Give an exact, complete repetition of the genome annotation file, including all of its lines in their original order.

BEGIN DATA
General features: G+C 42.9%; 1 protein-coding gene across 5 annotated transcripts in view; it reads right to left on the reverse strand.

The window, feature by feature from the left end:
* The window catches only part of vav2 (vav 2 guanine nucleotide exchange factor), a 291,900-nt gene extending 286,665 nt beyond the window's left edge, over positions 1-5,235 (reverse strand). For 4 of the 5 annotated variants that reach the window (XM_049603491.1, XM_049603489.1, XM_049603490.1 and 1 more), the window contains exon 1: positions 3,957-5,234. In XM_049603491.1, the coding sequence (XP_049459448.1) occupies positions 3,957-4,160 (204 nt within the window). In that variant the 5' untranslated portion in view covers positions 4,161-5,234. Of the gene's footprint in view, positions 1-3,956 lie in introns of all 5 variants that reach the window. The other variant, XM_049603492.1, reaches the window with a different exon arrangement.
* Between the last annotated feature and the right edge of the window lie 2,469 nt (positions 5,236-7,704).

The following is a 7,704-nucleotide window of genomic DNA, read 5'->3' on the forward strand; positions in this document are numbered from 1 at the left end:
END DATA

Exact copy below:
General features: G+C 42.9%; 1 protein-coding gene across 5 annotated transcripts in view; it reads right to left on the reverse strand.

The window, feature by feature from the left end:
* The window catches only part of vav2 (vav 2 guanine nucleotide exchange factor), a 291,900-nt gene extending 286,665 nt beyond the window's left edge, over positions 1-5,235 (reverse strand). For 4 of the 5 annotated variants that reach the window (XM_049603491.1, XM_049603489.1, XM_049603490.1 and 1 more), the window contains exon 1: positions 3,957-5,234. In XM_049603491.1, the coding sequence (XP_049459448.1) occupies positions 3,957-4,160 (204 nt within the window). In that variant the 5' untranslated portion in view covers positions 4,161-5,234. Of the gene's footprint in view, positions 1-3,956 lie in introns of all 5 variants that reach the window. The other variant, XM_049603492.1, reaches the window with a different exon arrangement.
* Between the last annotated feature and the right edge of the window lie 2,469 nt (positions 5,236-7,704).

The following is a 7,704-nucleotide window of genomic DNA, read 5'->3' on the forward strand; positions in this document are numbered from 1 at the left end: